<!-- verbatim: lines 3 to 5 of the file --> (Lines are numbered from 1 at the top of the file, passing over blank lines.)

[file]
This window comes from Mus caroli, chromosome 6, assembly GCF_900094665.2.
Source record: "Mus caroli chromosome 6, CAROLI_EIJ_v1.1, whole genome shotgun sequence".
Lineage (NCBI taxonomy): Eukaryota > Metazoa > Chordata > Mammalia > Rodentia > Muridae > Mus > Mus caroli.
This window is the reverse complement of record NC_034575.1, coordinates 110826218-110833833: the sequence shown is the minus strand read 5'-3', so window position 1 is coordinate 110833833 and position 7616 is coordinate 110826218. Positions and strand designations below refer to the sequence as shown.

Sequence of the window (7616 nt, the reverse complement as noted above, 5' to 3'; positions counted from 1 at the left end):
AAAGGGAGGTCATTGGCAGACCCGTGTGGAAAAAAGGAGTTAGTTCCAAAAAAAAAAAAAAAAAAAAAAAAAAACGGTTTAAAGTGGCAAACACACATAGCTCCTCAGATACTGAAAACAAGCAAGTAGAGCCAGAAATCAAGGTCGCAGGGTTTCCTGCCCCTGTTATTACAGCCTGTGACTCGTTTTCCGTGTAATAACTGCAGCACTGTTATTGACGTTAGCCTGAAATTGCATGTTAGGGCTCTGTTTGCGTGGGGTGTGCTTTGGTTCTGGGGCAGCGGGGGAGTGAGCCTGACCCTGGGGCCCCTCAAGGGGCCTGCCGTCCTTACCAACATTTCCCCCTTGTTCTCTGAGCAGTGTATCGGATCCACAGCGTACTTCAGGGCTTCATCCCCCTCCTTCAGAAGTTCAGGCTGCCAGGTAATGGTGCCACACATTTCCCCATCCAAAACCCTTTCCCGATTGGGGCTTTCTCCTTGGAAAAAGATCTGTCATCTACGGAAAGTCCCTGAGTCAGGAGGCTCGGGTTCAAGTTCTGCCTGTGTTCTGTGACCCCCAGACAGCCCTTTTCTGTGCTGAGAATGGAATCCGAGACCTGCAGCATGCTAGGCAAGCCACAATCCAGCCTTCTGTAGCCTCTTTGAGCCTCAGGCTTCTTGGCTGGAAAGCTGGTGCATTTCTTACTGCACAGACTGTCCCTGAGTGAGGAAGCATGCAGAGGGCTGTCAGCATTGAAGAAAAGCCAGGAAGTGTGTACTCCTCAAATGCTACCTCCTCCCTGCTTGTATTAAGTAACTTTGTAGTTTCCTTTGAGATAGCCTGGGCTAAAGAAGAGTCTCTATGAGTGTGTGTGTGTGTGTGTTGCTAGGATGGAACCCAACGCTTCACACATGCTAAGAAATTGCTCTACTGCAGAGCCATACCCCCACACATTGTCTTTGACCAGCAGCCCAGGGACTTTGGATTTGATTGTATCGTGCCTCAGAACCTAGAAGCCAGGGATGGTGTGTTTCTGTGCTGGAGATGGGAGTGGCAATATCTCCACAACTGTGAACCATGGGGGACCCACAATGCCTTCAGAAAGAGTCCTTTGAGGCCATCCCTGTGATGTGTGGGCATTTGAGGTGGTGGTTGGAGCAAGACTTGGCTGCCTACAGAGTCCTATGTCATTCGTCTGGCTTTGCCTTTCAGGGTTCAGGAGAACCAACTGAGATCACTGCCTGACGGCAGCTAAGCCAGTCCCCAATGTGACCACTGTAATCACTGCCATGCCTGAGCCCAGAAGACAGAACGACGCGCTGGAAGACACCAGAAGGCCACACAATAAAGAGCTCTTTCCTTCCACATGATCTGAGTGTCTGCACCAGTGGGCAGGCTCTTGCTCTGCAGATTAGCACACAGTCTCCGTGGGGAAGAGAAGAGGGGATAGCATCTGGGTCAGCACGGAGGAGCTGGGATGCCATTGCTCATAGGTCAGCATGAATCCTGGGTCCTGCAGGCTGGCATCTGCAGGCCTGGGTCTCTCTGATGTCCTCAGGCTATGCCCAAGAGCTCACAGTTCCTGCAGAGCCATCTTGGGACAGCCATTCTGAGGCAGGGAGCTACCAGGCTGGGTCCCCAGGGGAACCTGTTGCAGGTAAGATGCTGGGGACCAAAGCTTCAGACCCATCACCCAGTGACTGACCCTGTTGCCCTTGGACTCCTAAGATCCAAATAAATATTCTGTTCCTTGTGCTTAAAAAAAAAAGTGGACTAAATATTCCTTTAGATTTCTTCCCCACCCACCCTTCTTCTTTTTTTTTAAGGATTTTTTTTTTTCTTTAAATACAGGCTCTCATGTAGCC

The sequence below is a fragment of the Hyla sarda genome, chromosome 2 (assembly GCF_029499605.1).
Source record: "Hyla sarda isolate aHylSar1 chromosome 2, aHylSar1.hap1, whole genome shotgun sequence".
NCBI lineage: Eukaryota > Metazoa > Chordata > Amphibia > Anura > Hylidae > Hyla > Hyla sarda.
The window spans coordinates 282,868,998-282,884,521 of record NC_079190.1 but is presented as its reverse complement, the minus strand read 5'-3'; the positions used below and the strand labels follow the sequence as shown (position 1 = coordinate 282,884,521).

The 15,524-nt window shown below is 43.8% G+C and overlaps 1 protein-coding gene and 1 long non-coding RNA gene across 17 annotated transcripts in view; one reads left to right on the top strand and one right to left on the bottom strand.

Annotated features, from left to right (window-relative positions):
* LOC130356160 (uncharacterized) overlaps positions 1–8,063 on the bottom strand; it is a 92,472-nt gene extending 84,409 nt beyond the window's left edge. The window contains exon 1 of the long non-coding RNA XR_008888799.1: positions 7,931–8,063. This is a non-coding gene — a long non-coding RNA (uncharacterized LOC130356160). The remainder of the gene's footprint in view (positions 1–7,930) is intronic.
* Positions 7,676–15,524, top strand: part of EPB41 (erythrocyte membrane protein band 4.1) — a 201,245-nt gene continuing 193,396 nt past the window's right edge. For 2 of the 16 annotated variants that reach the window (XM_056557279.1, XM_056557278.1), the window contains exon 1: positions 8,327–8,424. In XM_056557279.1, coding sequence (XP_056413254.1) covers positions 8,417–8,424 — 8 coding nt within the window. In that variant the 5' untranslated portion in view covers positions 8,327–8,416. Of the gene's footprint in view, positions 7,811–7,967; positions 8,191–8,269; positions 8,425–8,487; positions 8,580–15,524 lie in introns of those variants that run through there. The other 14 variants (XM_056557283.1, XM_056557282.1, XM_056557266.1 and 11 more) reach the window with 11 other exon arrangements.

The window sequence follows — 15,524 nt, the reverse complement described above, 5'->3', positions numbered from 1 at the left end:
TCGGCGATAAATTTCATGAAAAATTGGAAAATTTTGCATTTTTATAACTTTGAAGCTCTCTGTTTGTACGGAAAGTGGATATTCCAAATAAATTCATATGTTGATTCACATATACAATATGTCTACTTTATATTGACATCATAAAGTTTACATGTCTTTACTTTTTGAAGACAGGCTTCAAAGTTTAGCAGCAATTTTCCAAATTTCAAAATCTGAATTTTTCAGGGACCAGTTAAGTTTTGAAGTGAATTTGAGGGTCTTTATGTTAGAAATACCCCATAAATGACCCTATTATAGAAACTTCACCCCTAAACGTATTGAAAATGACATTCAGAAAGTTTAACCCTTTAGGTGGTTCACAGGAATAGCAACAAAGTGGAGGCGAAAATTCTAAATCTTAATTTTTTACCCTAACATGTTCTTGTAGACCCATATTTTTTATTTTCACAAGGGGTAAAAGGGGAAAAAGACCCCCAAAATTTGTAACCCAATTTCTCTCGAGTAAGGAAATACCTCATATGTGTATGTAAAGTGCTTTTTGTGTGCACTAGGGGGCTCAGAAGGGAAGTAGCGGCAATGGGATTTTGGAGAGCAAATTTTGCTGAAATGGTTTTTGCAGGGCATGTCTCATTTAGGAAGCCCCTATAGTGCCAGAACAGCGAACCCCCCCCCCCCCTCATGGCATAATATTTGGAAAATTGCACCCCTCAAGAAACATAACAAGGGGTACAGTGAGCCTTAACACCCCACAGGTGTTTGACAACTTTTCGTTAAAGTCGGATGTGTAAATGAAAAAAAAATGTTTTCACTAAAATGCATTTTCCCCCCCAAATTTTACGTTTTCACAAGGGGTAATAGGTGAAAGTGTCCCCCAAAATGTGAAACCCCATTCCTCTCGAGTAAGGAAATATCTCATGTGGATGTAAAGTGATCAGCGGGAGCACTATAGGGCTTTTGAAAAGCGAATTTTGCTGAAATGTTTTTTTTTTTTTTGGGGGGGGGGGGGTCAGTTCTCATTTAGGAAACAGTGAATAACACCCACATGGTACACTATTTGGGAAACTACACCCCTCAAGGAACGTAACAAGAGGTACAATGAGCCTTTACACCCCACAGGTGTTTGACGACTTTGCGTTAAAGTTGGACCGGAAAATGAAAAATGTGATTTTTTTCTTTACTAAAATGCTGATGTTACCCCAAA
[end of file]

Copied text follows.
Lineage (NCBI taxonomy): Eukaryota > Metazoa > Chordata > Mammalia > Rodentia > Muridae > Mus > Mus caroli.
This window is the reverse complement of record NC_034575.1, coordinates 110826218-110833833: the sequence shown is the minus strand read 5'-3', so window position 1 is coordinate 110833833 and position 7616 is coordinate 110826218. Positions and strand designations below refer to the sequence as shown.

Sequence of the window (7616 nt, the reverse complement as noted above, 5' to 3'; positions counted from 1 at the left end):